Steelhead counts at Bonneville Dam on the Colombia River shatter one-day records !!
Of course, you can’t truly count them until they are in Idaho rivers, but so far a very strong run-
For those not familiar with the Columbia River and its tributaries, Bonneville Dam is first dam anadromous fish have to cross on the Columbia River on their journey home to spawn.
Steelie counts at Bonneville Dam on the Colombia River shatter record. By Roger Phillips. Idaho Statesman.
Dr. Ralph Maughan is professor emeritus of political science at Idaho State University. He was a Western Watersheds Project Board Member off and on for many years, and was also its President for several years. For a long time he produced Ralph Maughan's Wolf Report. He was a founder of the Greater Yellowstone Coalition. He and Jackie Johnson Maughan wrote three editions of "Hiking Idaho." He also wrote "Beyond the Tetons" and "Backpacking Wyoming's Teton and Washakie Wilderness." He created and is the administrator of The Wildlife News.
2 Responses to Steelhead counts at Bonneville Dam on the Colombia River shatter one-day records !!
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Here is a follow up, please write comments and save the spill.
We are all extremely excited about the huge bump in steelhead numbers over Bonneville dam. What folks may not know is thanks to Court-ordered spill, these adult returns had the lowest percentage of barged and trucked juveniles in recent history. (yeah, I know…. trucking fish to the ocean is part of BPA’s strategy!!)
While we were fighting BPA and NOAA for summer spill to protect Snake River Fall Chinook, one of their big excuses to defeat our argument was that steelhead are better off barged! Seriously.
Fortunately, in Redden’s River summer spill was provided and now the steelhead are telling their own story. Of course the ocean plays a big role, but there has always been ocean variability. I don’t think it’s a coincidence that sockeye are outmigrate with similar timing and outcomes as well.
The current plan in front of Judge Redden reduces summer spill up to 25%, and for those of us who fish, this is unacceptable. If you’d like to tell this to NOAA Fisheries, you can write to Barry.Thom@noaa.gov He is the acting regional director.
FOR IMMMEDIATE RELEASE:
August 19, 2009
Contact: Liz Hamilton, email@example.com, 503.631.8859 or 503.704.1772
Increased steelhead run encouraging, but recovery at risk under proposed NOAA plan.
Said Liz Hamilton, Executive Director of the Northwest Sportfishing Industry Association, in response to the large number of steelhead returning over Bonneville Dam this week:
“We cannot equate one good year with true recovery. Most Columbia River wild fish populations are no further from extinction today than when the first populations were listed for protection under the Endangered Species Act (ESA) more than 15 years ago.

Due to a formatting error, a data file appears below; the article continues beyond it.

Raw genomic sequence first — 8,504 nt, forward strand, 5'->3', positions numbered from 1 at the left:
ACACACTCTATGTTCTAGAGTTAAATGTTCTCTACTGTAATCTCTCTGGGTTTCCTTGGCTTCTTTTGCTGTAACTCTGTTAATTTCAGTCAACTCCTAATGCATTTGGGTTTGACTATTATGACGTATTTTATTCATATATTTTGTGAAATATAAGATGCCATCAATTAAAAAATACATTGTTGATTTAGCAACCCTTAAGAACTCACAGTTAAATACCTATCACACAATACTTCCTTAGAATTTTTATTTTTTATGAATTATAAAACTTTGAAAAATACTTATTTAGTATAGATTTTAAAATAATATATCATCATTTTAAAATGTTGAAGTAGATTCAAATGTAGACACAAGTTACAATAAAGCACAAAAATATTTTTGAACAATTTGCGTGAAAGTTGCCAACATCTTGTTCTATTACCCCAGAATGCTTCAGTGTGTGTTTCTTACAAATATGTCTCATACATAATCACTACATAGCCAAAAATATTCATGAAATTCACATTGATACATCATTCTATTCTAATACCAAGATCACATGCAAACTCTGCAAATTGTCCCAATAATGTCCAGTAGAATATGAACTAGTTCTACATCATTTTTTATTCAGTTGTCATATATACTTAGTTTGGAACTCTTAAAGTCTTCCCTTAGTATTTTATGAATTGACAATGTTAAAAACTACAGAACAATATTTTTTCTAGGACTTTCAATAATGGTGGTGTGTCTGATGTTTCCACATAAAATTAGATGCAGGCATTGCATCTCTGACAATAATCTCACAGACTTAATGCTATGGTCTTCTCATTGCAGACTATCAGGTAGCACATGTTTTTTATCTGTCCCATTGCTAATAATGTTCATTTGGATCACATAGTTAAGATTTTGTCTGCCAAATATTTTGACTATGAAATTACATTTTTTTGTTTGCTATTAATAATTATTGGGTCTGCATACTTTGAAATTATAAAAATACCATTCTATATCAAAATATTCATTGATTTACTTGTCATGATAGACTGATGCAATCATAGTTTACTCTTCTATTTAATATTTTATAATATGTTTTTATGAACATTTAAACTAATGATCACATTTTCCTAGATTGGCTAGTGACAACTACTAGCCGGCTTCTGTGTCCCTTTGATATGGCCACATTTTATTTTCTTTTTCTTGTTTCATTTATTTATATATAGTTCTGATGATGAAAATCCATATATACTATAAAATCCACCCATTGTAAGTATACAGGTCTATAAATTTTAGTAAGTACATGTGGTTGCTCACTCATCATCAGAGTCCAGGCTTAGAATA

This year’s bonus returns are largely the result of spilling more water over dams when these fish were migrating out to the ocean as juveniles. U.S. District Court Judge James Redden ordered those in-river improvements after conservation and fishing groups fought to have them instituted — over the vehement objections of federal agencies.
Alarmingly, the 2008 Bush plan, which is still pending in court, rolls back this salmon protection measure and federal agencies continue to state that steelhead prefer barges to migrating naturally in the river. The fish are telling us an entirely different story: since Judge Redden ordered spill, we’ve seen the best in-river steelhead survival since we started documenting it. And now we’re seeing the best returns too. And not only has this bolstered steelhead returns, but this has helped fall chinook and sockeye, which fuel sport, commercial and tribal fisheries from the Columbia River to ocean fisheries across the Pacific Coast. We are counting on Judge Redden to insist on maintaining these vital fish protection measures.
In addition to having stronger runs because of Redden’s spill, this week’s surge is in part due to exceptionally warm river temperatures, which causes fish to hang back in cooler water before heading up to the warmer reservoirs behind the dams.
What this year’s strong returns tell us is that we still have hope to recover endangered Snake River salmon and steelhead. When rivers are allowed to run just a bit more like rivers, salmon and steelhead are resilient enough to surprise us with their ability to rebound. Favorable snowpack and ocean conditions, combined with the court-ordered spill and river flow mandates, have done wonders for Snake River fish. Imagine what could happen if the four largest obstacles in their path, the four lower Snake River dams, were removed.
The future of these iconic fish along with their cultural and economic benefits hinges on the long-term recovery efforts we put in place. Thankfully Judge Redden’s foresight has bought us some time, but we have to make bold changes now to ensure that we continue to see wild salmon and steelhead returning to our rivers. A federal plan that turns back these protections just falls too short of what we in this region are capable of if we all sit down together.”
as the russian river wild steelhead society we are joining the fight down here in sonoma county. I hope you can help the feds and the power companies see what is right. keep up the good work. chris aff